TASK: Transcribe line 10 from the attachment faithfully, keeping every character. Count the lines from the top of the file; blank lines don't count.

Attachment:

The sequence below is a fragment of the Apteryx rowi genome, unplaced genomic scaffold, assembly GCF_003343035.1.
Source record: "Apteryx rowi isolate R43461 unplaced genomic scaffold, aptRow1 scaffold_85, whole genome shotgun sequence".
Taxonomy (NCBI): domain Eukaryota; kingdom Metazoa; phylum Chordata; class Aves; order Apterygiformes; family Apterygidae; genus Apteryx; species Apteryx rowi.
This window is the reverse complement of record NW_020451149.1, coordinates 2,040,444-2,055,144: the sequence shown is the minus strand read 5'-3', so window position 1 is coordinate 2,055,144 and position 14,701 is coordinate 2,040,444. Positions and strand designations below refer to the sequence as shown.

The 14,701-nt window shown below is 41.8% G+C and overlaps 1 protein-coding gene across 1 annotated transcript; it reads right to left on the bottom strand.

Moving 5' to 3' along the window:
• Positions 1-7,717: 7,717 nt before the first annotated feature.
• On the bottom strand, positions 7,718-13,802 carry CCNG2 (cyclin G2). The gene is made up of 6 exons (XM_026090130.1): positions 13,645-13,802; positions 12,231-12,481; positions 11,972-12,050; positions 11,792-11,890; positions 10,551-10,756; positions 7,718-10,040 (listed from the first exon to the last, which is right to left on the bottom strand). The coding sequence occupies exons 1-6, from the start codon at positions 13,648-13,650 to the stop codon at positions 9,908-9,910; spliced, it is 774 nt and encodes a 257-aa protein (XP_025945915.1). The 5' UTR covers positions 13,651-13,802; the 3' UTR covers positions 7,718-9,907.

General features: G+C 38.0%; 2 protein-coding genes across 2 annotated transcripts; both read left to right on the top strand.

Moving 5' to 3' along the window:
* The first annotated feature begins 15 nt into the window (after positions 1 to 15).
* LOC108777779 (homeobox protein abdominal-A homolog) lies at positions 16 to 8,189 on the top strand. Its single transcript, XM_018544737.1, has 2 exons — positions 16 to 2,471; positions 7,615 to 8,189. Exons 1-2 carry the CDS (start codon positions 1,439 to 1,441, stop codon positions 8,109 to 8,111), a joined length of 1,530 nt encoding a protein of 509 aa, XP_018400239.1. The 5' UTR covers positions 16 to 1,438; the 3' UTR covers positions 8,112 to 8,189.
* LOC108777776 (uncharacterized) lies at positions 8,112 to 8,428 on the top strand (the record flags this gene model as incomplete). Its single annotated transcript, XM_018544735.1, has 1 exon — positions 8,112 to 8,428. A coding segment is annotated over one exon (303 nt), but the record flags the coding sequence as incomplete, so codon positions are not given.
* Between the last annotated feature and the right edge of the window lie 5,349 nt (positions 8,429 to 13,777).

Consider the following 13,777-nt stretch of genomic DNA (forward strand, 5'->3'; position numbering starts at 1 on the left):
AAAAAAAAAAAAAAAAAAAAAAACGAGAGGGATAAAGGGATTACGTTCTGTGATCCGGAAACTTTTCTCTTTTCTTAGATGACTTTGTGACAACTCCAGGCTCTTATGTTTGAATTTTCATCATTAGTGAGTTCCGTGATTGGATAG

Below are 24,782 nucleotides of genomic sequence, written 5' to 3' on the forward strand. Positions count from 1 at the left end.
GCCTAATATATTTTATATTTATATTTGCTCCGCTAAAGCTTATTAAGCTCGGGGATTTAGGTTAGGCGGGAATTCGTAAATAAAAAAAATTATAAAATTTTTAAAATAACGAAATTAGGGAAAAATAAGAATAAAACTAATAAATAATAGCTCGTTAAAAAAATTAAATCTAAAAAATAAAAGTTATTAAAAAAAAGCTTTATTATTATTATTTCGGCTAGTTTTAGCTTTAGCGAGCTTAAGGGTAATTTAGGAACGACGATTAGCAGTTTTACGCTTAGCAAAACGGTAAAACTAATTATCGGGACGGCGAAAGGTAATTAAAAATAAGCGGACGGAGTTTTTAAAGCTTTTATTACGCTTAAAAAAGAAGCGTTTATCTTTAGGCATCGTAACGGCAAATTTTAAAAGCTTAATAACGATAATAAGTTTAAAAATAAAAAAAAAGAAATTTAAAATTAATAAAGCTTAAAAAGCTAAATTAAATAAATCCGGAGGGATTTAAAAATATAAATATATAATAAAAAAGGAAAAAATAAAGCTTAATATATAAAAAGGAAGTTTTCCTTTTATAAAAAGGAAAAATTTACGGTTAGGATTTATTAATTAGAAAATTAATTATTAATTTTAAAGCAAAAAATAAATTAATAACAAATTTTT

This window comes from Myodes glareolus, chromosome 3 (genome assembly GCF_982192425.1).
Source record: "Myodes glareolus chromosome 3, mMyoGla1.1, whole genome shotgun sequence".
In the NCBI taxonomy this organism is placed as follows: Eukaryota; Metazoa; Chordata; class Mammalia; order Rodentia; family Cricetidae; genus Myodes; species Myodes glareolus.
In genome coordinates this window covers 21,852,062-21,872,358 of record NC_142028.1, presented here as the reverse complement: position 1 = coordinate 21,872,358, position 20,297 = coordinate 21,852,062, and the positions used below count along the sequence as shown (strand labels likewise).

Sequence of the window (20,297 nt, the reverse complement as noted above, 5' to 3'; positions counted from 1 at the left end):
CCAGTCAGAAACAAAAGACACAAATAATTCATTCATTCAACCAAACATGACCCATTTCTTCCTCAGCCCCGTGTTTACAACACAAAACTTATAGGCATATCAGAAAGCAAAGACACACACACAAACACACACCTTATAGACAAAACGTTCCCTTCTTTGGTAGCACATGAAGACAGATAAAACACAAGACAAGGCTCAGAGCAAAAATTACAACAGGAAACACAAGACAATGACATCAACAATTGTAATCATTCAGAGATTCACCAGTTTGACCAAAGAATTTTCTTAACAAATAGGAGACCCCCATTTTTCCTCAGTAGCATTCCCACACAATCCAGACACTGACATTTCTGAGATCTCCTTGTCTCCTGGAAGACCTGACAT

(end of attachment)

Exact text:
Moving 5' to 3' along the window: